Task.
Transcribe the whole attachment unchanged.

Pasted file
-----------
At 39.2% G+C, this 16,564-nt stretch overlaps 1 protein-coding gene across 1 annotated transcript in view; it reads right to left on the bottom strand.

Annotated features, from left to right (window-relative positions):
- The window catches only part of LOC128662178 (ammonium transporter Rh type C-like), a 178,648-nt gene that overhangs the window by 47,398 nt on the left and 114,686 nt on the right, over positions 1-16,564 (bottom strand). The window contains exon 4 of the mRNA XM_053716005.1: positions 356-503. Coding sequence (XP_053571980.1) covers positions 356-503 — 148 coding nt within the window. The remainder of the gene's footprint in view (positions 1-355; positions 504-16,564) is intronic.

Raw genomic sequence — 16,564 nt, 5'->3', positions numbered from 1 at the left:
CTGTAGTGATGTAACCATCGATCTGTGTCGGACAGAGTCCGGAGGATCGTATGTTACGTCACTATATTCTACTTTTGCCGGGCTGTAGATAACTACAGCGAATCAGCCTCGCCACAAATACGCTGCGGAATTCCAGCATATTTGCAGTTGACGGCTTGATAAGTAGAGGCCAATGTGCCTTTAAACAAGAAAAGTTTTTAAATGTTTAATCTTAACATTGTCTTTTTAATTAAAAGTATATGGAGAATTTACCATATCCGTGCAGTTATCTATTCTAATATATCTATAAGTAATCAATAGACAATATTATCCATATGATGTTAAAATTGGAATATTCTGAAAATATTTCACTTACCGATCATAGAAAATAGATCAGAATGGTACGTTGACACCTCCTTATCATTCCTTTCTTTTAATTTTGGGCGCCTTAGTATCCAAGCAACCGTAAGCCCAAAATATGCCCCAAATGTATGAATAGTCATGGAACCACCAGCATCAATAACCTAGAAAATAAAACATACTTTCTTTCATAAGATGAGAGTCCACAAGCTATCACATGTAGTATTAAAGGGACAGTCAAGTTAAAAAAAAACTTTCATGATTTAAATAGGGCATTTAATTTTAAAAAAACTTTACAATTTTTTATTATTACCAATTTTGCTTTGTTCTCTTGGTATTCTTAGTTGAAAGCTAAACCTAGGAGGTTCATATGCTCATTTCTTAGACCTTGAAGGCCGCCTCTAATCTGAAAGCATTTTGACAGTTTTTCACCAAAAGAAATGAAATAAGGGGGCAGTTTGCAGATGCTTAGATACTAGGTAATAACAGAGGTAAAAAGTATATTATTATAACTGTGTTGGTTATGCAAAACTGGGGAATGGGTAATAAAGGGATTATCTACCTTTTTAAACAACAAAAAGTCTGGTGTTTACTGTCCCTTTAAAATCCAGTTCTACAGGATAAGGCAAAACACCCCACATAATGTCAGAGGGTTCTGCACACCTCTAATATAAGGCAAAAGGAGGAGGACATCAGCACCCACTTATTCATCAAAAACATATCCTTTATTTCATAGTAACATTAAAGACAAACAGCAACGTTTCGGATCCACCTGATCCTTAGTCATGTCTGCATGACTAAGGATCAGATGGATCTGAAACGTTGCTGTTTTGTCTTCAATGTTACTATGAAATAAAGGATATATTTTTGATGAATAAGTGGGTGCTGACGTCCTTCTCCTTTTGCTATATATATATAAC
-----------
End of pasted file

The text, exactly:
At 39.2% G+C, this 16,564-nt stretch overlaps 1 protein-coding gene across 1 annotated transcript in view; it reads right to left on the bottom strand.

Annotated features, from left to right (window-relative positions):
- The window catches only part of LOC128662178 (ammonium transporter Rh type C-like), a 178,648-nt gene that overhangs the window by 47,398 nt on the left and 114,686 nt on the right, over positions 1-16,564 (bottom strand). The window contains exon 4 of the mRNA XM_053716005.1: positions 356-503. Coding sequence (XP_053571980.1) covers positions 356-503 — 148 coding nt within the window. The remainder of the gene's footprint in view (positions 1-355; positions 504-16,564) is intronic.

Raw genomic sequence — 16,564 nt, 5'->3', positions numbered from 1 at the left:
CTGTAGTGATGTAACCATCGATCTGTGTCGGACAGAGTCCGGAGGATCGTATGTTACGTCACTATATTCTACTTTTGCCGGGCTGTAGATAACTACAGCGAATCAGCCTCGCCACAAATACGCTGCGGAATTCCAGCATATTTGCAGTTGACGGCTTGATAAGTAGAGGCCAATGTGCCTTTAAACAAGAAAAGTTTTTAAATGTTTAATCTTAACATTGTCTTTTTAATTAAAAGTATATGGAGAATTTACCATATCCGTGCAGTTATCTATTCTAATATATCTATAAGTAATCAATAGACAATATTATCCATATGATGTTAAAATTGGAATATTCTGAAAATATTTCACTTACCGATCATAGAAAATAGATCAGAATGGTACGTTGACACCTCCTTATCATTCCTTTCTTTTAATTTTGGGCGCCTTAGTATCCAAGCAACCGTAAGCCCAAAATATGCCCCAAATGTATGAATAGTCATGGAACCACCAGCATCAATAACCTAGAAAATAAAACATACTTTCTTTCATAAGATGAGAGTCCACAAGCTATCACATGTAGTATTAAAGGGACAGTCAAGTTAAAAAAAAACTTTCATGATTTAAATAGGGCATTTAATTTTAAAAAAACTTTACAATTTTTTATTATTACCAATTTTGCTTTGTTCTCTTGGTATTCTTAGTTGAAAGCTAAACCTAGGAGGTTCATATGCTCATTTCTTAGACCTTGAAGGCCGCCTCTAATCTGAAAGCATTTTGACAGTTTTTCACCAAAAGAAATGAAATAAGGGGGCAGTTTGCAGATGCTTAGATACTAGGTAATAACAGAGGTAAAAAGTATATTATTATAACTGTGTTGGTTATGCAAAACTGGGGAATGGGTAATAAAGGGATTATCTACCTTTTTAAACAACAAAAAGTCTGGTGTTTACTGTCCCTTTAAAATCCAGTTCTACAGGATAAGGCAAAACACCCCACATAATGTCAGAGGGTTCTGCACACCTCTAATATAAGGCAAAAGGAGGAGGACATCAGCACCCACTTATTCATCAAAAACATATCCTTTATTTCATAGTAACATTAAAGACAAACAGCAACGTTTCGGATCCACCTGATCCTTAGTCATGTCTGCATGACTAAGGATCAGATGGATCTGAAACGTTGCTGTTTTGTCTTCAATGTTACTATGAAATAAAGGATATATTTTTGATGAATAAGTGGGTGCTGACGTCCTTCTCCTTTTGCTATATATATATAAC